Details

New Library World, vol. 106 no. 1/2
Type: Research Article
ISSN: 0307-4803

Keywords

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Article

Louise Spiteri and Jen Pecoskie

The purpose of this paper is to provide an examination of emotional experiences, particularly how they are situated in the readers’ advisory (RA) literature and the…

Abstract

Purpose

The purpose of this paper is to provide an examination of emotional experiences, particularly how they are situated in the readers’ advisory (RA) literature and the literatures from a variety of outside disciplines in order to create taxonomies of affect from this context.

Design/methodology/approach

The approach of this study is twofold. First, this work reviews the literature on affect in Library and Information Science (LIS) and ancillary disciplines in order to understand the definition of affect. Second, using extant taxonomies and resources noted from the literature review, taxonomies are created for three aspects of affect: emotions, tones, and associations.

Findings

This paper contextualises and defines affect for the LIS discipline. Further, a result of the work is the creation of three taxonomies through an RA lens by which affective experiences can be classified. The resulting three taxonomies focus on emotion, tone, and associations.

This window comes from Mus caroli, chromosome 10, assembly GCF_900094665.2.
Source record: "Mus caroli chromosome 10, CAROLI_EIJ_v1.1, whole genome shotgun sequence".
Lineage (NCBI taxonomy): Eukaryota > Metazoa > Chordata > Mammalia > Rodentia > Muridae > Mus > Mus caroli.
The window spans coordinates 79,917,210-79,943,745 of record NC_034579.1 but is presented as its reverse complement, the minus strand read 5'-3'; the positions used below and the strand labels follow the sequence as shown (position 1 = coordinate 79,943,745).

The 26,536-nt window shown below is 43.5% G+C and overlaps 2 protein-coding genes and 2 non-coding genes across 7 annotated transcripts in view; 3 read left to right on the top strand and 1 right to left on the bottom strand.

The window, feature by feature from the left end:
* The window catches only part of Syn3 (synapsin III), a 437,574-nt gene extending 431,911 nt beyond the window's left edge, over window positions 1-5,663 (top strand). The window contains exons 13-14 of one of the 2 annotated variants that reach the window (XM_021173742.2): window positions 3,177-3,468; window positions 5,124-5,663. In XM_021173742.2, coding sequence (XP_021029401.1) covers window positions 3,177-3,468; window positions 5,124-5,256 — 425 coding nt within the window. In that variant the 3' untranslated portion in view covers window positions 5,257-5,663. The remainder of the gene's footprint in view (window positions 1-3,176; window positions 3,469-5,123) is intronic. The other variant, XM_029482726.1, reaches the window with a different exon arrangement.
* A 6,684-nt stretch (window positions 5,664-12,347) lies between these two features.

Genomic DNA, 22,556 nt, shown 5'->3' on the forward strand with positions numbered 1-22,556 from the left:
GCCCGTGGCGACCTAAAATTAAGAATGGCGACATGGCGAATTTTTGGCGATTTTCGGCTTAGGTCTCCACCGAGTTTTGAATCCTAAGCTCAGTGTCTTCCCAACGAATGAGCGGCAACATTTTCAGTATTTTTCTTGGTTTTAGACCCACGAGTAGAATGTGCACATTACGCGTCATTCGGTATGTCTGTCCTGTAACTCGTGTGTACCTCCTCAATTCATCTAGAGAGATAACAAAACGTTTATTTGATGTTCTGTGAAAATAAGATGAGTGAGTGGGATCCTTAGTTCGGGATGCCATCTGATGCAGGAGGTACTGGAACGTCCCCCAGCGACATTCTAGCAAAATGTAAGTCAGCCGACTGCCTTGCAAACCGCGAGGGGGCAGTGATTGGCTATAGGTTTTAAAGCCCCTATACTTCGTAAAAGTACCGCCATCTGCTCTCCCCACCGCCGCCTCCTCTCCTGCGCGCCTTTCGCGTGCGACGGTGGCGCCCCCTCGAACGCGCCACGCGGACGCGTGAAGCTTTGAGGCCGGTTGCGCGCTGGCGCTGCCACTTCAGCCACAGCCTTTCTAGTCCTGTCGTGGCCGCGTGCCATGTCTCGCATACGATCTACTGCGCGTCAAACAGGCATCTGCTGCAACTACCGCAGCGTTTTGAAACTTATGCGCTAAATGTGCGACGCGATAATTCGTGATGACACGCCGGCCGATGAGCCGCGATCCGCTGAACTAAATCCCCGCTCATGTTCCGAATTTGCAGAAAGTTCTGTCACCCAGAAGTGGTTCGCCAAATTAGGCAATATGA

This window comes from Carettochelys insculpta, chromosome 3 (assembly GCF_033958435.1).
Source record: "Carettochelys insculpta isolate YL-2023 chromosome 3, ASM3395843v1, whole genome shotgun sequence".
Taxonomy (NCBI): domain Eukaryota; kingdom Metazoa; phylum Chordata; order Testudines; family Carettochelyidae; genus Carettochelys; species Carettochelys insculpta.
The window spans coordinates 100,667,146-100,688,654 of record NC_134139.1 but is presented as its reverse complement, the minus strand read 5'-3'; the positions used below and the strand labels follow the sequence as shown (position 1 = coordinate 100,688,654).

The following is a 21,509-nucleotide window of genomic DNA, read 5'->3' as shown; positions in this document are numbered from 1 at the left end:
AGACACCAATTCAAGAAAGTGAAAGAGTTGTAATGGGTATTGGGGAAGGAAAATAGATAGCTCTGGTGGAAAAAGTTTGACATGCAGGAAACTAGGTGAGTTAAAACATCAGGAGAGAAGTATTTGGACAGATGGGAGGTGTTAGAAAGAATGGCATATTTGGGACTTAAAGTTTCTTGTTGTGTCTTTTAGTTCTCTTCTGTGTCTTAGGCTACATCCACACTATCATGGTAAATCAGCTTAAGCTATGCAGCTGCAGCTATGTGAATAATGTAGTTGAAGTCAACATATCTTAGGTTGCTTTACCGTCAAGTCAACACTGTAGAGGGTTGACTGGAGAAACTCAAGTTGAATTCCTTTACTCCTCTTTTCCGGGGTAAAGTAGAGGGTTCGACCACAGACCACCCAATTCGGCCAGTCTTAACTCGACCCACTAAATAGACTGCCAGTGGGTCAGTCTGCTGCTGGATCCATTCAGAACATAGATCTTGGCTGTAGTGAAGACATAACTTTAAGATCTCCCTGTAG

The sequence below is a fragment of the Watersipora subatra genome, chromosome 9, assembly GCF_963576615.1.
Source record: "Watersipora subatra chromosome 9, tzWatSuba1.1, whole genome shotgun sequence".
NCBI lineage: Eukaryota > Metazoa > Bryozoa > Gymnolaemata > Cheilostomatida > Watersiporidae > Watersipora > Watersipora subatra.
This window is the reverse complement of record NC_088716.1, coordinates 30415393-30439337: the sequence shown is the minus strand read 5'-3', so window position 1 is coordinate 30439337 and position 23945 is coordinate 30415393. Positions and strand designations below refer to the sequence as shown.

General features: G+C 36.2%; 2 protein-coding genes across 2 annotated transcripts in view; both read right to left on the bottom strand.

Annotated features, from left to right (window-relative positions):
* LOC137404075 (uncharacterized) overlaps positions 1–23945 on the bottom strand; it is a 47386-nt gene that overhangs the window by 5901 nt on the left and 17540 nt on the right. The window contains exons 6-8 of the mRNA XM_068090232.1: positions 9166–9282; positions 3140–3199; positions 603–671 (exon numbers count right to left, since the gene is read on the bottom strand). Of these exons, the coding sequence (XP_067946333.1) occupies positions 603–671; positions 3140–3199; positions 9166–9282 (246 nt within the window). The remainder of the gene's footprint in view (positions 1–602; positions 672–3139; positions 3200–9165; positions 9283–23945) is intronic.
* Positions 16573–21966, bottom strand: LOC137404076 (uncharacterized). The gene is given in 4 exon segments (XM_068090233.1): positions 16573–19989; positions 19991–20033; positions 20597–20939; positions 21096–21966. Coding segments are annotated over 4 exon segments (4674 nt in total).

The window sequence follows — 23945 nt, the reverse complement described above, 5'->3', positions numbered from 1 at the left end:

Practical implications

The taxonomies of emotion, tone, and associations can be applied to the practical work of bibliographic description, helping to expand access and organisation through an affective lens. These taxonomies of affect could be used by readers’ advisors to help readers describe their desired reading experiences. As the taxonomies have been constructed from an RA perspective, and can be applied to the RA literature, they could expand the understanding of RA theory, especially that of appeal.

Originality/value

This study furthers the exploration of affect in LIS and provides tangible taxonomies of affect for the LIS discipline in an RA context, which have not been previously produced.

Details

Journal of Documentation, vol. 74 no. 2
Type: Research Article
ISSN: 0022-0418

Keywords

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Article

Keren Dali

The purpose of this paper is to analyze a number of issues related to both education for and the practice of reading and readers’ advisory in library and information…

Abstract

Purpose

The purpose of this paper is to analyze a number of issues related to both education for and the practice of reading and readers’ advisory in library and information science (LIS). Written from the standpoint of an LIS educator, the paper is addressed to LIS professors, future and current LIS students, and public services librarians working in all types of libraries, including academic and special, because the practice of reading is no longer limited to school and public libraries. Librarians’ expertise can also benefit a larger community outside of the library walls, which would take outreach and embeddedness to an entirely new level.